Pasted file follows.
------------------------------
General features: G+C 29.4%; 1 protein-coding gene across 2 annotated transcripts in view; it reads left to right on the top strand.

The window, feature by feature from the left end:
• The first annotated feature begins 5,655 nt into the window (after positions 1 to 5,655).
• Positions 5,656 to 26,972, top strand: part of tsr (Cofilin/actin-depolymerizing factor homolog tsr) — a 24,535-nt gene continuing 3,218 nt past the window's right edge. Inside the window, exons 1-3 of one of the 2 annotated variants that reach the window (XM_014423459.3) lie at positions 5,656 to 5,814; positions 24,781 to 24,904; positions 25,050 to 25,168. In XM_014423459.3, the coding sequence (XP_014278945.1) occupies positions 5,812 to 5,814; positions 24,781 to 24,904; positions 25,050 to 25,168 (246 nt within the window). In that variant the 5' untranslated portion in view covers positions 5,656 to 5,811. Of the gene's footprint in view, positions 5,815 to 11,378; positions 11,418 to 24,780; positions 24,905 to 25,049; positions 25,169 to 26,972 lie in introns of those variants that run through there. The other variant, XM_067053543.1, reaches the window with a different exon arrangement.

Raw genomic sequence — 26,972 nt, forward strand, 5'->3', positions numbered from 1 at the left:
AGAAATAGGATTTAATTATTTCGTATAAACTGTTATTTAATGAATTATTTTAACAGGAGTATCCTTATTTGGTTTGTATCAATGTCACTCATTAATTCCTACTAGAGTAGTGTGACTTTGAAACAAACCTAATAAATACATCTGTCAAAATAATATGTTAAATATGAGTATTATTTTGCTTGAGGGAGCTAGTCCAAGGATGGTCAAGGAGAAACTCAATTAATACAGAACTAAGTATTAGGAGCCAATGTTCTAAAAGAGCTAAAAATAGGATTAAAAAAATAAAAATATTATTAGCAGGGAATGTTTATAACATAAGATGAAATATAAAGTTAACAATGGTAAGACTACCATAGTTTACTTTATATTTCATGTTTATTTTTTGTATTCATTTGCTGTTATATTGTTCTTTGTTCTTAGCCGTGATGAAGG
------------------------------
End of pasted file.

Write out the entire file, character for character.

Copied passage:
General features: G+C 29.4%; 1 protein-coding gene across 2 annotated transcripts in view; it reads left to right on the top strand.

The window, feature by feature from the left end:
• The first annotated feature begins 5,655 nt into the window (after positions 1 to 5,655).
• Positions 5,656 to 26,972, top strand: part of tsr (Cofilin/actin-depolymerizing factor homolog tsr) — a 24,535-nt gene continuing 3,218 nt past the window's right edge. Inside the window, exons 1-3 of one of the 2 annotated variants that reach the window (XM_014423459.3) lie at positions 5,656 to 5,814; positions 24,781 to 24,904; positions 25,050 to 25,168. In XM_014423459.3, the coding sequence (XP_014278945.1) occupies positions 5,812 to 5,814; positions 24,781 to 24,904; positions 25,050 to 25,168 (246 nt within the window). In that variant the 5' untranslated portion in view covers positions 5,656 to 5,811. Of the gene's footprint in view, positions 5,815 to 11,378; positions 11,418 to 24,780; positions 24,905 to 25,049; positions 25,169 to 26,972 lie in introns of those variants that run through there. The other variant, XM_067053543.1, reaches the window with a different exon arrangement.

Raw genomic sequence — 26,972 nt, forward strand, 5'->3', positions numbered from 1 at the left:
AGAAATAGGATTTAATTATTTCGTATAAACTGTTATTTAATGAATTATTTTAACAGGAGTATCCTTATTTGGTTTGTATCAATGTCACTCATTAATTCCTACTAGAGTAGTGTGACTTTGAAACAAACCTAATAAATACATCTGTCAAAATAATATGTTAAATATGAGTATTATTTTGCTTGAGGGAGCTAGTCCAAGGATGGTCAAGGAGAAACTCAATTAATACAGAACTAAGTATTAGGAGCCAATGTTCTAAAAGAGCTAAAAATAGGATTAAAAAAATAAAAATATTATTAGCAGGGAATGTTTATAACATAAGATGAAATATAAAGTTAACAATGGTAAGACTACCATAGTTTACTTTATATTTCATGTTTATTTTTTGTATTCATTTGCTGTTATATTGTTCTTTGTTCTTAGCCGTGATGAAGG